Looking to Hegel rather than Thompson also makes it less unsettling to see natural selection so rarely mentioned when talking about specieses. I suspect Thompson would stress that he's discussing something logical/conceptual rather than empirical, and so Darwin is out of place here; I worry about the idea that we can happily talk about how we understand living things without looking at... how we moderns understand living things. (Is it a form of scientism to feel unnerved that when Thompson gives examples for how species are described, he cites Aristotle's Historia animalium?)

I don't know what Thompson is trying to get at when he mentions "Cartesian-Davidsonian" intermediaries at the end of section two. I think he's siding with Anscombe against Davidson, but I can't tell quite what the issue under discussion is. Hopefully reading Intention will clear it up.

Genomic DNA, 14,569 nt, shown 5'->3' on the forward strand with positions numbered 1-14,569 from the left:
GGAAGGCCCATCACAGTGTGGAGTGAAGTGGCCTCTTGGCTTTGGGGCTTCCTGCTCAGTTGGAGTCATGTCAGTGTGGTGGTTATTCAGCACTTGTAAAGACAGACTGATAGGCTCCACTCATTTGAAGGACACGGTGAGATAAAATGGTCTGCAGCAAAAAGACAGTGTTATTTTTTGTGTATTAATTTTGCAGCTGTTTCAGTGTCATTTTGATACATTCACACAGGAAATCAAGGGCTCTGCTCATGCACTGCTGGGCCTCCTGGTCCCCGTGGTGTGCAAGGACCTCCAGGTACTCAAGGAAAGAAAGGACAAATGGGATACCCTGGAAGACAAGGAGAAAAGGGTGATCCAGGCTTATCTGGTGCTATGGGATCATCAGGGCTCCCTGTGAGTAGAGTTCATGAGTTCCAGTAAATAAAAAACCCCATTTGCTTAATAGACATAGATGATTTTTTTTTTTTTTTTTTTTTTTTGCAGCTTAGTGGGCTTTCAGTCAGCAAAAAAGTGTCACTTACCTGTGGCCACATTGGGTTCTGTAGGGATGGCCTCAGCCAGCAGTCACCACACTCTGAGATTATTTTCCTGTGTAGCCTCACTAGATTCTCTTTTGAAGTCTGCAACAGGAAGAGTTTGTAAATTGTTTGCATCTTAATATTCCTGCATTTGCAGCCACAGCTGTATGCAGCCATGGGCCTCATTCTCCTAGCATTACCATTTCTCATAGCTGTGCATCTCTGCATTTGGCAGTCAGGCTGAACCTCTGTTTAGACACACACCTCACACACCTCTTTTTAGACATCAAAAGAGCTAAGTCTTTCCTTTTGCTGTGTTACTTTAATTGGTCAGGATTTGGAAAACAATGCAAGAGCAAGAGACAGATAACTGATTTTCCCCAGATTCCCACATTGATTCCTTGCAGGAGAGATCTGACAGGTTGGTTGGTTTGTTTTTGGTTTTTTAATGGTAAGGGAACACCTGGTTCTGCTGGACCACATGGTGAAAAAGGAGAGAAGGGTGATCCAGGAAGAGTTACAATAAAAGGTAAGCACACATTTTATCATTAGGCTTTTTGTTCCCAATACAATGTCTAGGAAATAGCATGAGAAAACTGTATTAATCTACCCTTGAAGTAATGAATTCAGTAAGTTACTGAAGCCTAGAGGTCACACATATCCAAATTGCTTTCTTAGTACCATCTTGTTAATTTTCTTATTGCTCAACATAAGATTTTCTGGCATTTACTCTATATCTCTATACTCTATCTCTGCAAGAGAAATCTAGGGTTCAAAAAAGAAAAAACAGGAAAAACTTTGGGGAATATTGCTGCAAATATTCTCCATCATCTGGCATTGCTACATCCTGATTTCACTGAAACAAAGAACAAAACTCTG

I don't like the ethical direction things seem to be heading.

If someone then asks, "But what does 'what most of them do' have to do with what it does?", the answer will have to be, "Not much, really." But if, in the other case, someone asks, "What bearing does 'what they do' have on what it does?", the answer will have to be, "Everything." A true judgment of natural defect supplies an 'immanent critique' of its subject.